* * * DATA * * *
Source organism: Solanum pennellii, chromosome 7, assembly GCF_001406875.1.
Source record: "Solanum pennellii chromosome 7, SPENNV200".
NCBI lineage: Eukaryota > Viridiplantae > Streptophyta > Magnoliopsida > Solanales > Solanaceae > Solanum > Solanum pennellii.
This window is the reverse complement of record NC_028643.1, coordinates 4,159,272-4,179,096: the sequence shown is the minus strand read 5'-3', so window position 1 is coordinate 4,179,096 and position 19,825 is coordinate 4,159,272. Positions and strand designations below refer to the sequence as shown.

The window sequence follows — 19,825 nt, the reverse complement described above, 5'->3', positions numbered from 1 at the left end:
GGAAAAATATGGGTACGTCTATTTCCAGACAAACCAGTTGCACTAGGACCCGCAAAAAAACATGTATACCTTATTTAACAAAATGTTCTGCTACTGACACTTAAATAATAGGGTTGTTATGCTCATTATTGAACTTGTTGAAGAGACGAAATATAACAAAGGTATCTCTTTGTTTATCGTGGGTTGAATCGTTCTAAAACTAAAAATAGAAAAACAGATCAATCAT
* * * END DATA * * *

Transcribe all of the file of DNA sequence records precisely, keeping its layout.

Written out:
Source organism: Solanum pennellii, chromosome 7, assembly GCF_001406875.1.
Source record: "Solanum pennellii chromosome 7, SPENNV200".
NCBI lineage: Eukaryota > Viridiplantae > Streptophyta > Magnoliopsida > Solanales > Solanaceae > Solanum > Solanum pennellii.
This window is the reverse complement of record NC_028643.1, coordinates 4,159,272-4,179,096: the sequence shown is the minus strand read 5'-3', so window position 1 is coordinate 4,179,096 and position 19,825 is coordinate 4,159,272. Positions and strand designations below refer to the sequence as shown.

The window sequence follows — 19,825 nt, the reverse complement described above, 5'->3', positions numbered from 1 at the left end:
GGAAAAATATGGGTACGTCTATTTCCAGACAAACCAGTTGCACTAGGACCCGCAAAAAAACATGTATACCTTATTTAACAAAATGTTCTGCTACTGACACTTAAATAATAGGGTTGTTATGCTCATTATTGAACTTGTTGAAGAGACGAAATATAACAAAGGTATCTCTTTGTTTATCGTGGGTTGAATCGTTCTAAAACTAAAAATAGAAAAACAGATCAATCAT